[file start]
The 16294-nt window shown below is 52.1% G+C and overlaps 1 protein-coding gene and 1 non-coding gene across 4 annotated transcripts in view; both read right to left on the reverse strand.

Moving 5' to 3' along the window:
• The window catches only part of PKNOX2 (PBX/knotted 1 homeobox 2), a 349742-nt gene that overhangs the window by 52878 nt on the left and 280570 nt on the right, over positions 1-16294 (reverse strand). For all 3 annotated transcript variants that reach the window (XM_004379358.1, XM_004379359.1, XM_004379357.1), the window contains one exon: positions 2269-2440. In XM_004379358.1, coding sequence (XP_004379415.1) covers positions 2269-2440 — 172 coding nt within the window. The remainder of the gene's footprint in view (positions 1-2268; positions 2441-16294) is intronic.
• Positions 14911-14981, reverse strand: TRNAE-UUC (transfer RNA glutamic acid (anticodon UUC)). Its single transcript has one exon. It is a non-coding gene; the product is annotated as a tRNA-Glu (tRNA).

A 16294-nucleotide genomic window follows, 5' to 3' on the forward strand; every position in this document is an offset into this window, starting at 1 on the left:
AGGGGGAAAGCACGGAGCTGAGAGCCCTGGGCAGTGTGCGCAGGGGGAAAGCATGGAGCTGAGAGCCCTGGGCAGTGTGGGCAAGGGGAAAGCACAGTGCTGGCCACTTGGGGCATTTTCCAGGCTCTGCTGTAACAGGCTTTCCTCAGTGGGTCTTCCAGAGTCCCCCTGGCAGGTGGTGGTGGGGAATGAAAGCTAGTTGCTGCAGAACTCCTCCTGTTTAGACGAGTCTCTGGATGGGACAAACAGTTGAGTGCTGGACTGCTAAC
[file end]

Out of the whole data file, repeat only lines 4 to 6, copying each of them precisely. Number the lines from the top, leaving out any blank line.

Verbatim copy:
• Positions 14911-14981, reverse strand: TRNAE-UUC (transfer RNA glutamic acid (anticodon UUC)). Its single transcript has one exon. It is a non-coding gene; the product is annotated as a tRNA-Glu (tRNA).

A 16294-nucleotide genomic window follows, 5' to 3' on the forward strand; every position in this document is an offset into this window, starting at 1 on the left:
AGGGGGAAAGCACGGAGCTGAGAGCCCTGGGCAGTGTGCGCAGGGGGAAAGCATGGAGCTGAGAGCCCTGGGCAGTGTGGGCAAGGGGAAAGCACAGTGCTGGCCACTTGGGGCATTTTCCAGGCTCTGCTGTAACAGGCTTTCCTCAGTGGGTCTTCCAGAGTCCCCCTGGCAGGTGGTGGTGGGGAATGAAAGCTAGTTGCTGCAGAACTCCTCCTGTTTAGACGAGTCTCTGGATGGGACAAACAGTTGAGTGCTGGACTGCTAAC